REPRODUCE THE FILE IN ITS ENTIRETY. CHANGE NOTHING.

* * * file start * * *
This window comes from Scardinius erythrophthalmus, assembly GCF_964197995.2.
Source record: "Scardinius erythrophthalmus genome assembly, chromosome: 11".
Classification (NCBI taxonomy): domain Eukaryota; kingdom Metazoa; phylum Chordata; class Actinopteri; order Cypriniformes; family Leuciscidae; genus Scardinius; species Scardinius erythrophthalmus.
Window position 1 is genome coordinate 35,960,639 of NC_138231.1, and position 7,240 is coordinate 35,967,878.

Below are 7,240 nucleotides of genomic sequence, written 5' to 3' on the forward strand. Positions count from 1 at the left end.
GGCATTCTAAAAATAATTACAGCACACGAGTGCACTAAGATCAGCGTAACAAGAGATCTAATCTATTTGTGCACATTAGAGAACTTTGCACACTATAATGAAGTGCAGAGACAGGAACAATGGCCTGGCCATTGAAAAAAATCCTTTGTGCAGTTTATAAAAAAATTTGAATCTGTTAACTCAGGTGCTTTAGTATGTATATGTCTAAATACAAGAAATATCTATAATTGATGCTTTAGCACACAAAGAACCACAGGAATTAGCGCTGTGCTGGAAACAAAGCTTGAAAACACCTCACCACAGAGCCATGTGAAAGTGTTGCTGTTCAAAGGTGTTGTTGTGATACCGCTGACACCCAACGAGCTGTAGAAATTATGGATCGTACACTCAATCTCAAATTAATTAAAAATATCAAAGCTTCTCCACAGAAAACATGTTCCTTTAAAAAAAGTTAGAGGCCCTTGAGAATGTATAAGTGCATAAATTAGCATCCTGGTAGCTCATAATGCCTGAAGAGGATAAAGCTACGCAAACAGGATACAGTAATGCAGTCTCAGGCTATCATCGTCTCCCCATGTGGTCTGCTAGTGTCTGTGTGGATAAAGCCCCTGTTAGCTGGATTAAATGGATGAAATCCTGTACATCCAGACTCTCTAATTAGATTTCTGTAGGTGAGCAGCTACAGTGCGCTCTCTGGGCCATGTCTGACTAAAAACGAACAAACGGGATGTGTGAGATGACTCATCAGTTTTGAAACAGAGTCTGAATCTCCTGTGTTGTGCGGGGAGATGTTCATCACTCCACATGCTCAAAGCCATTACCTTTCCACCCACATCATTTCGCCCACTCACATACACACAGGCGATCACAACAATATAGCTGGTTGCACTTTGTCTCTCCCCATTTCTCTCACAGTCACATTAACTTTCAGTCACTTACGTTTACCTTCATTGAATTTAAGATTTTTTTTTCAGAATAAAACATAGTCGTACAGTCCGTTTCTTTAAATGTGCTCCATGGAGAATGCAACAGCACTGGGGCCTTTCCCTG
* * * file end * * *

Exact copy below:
This window comes from Scardinius erythrophthalmus, assembly GCF_964197995.2.
Source record: "Scardinius erythrophthalmus genome assembly, chromosome: 11".
Classification (NCBI taxonomy): domain Eukaryota; kingdom Metazoa; phylum Chordata; class Actinopteri; order Cypriniformes; family Leuciscidae; genus Scardinius; species Scardinius erythrophthalmus.
Window position 1 is genome coordinate 35,960,639 of NC_138231.1, and position 7,240 is coordinate 35,967,878.

Below are 7,240 nucleotides of genomic sequence, written 5' to 3' on the forward strand. Positions count from 1 at the left end.
GGCATTCTAAAAATAATTACAGCACACGAGTGCACTAAGATCAGCGTAACAAGAGATCTAATCTATTTGTGCACATTAGAGAACTTTGCACACTATAATGAAGTGCAGAGACAGGAACAATGGCCTGGCCATTGAAAAAAATCCTTTGTGCAGTTTATAAAAAAATTTGAATCTGTTAACTCAGGTGCTTTAGTATGTATATGTCTAAATACAAGAAATATCTATAATTGATGCTTTAGCACACAAAGAACCACAGGAATTAGCGCTGTGCTGGAAACAAAGCTTGAAAACACCTCACCACAGAGCCATGTGAAAGTGTTGCTGTTCAAAGGTGTTGTTGTGATACCGCTGACACCCAACGAGCTGTAGAAATTATGGATCGTACACTCAATCTCAAATTAATTAAAAATATCAAAGCTTCTCCACAGAAAACATGTTCCTTTAAAAAAAGTTAGAGGCCCTTGAGAATGTATAAGTGCATAAATTAGCATCCTGGTAGCTCATAATGCCTGAAGAGGATAAAGCTACGCAAACAGGATACAGTAATGCAGTCTCAGGCTATCATCGTCTCCCCATGTGGTCTGCTAGTGTCTGTGTGGATAAAGCCCCTGTTAGCTGGATTAAATGGATGAAATCCTGTACATCCAGACTCTCTAATTAGATTTCTGTAGGTGAGCAGCTACAGTGCGCTCTCTGGGCCATGTCTGACTAAAAACGAACAAACGGGATGTGTGAGATGACTCATCAGTTTTGAAACAGAGTCTGAATCTCCTGTGTTGTGCGGGGAGATGTTCATCACTCCACATGCTCAAAGCCATTACCTTTCCACCCACATCATTTCGCCCACTCACATACACACAGGCGATCACAACAATATAGCTGGTTGCACTTTGTCTCTCCCCATTTCTCTCACAGTCACATTAACTTTCAGTCACTTACGTTTACCTTCATTGAATTTAAGATTTTTTTTTCAGAATAAAACATAGTCGTACAGTCCGTTTCTTTAAATGTGCTCCATGGAGAATGCAACAGCACTGGGGCCTTTCCCTG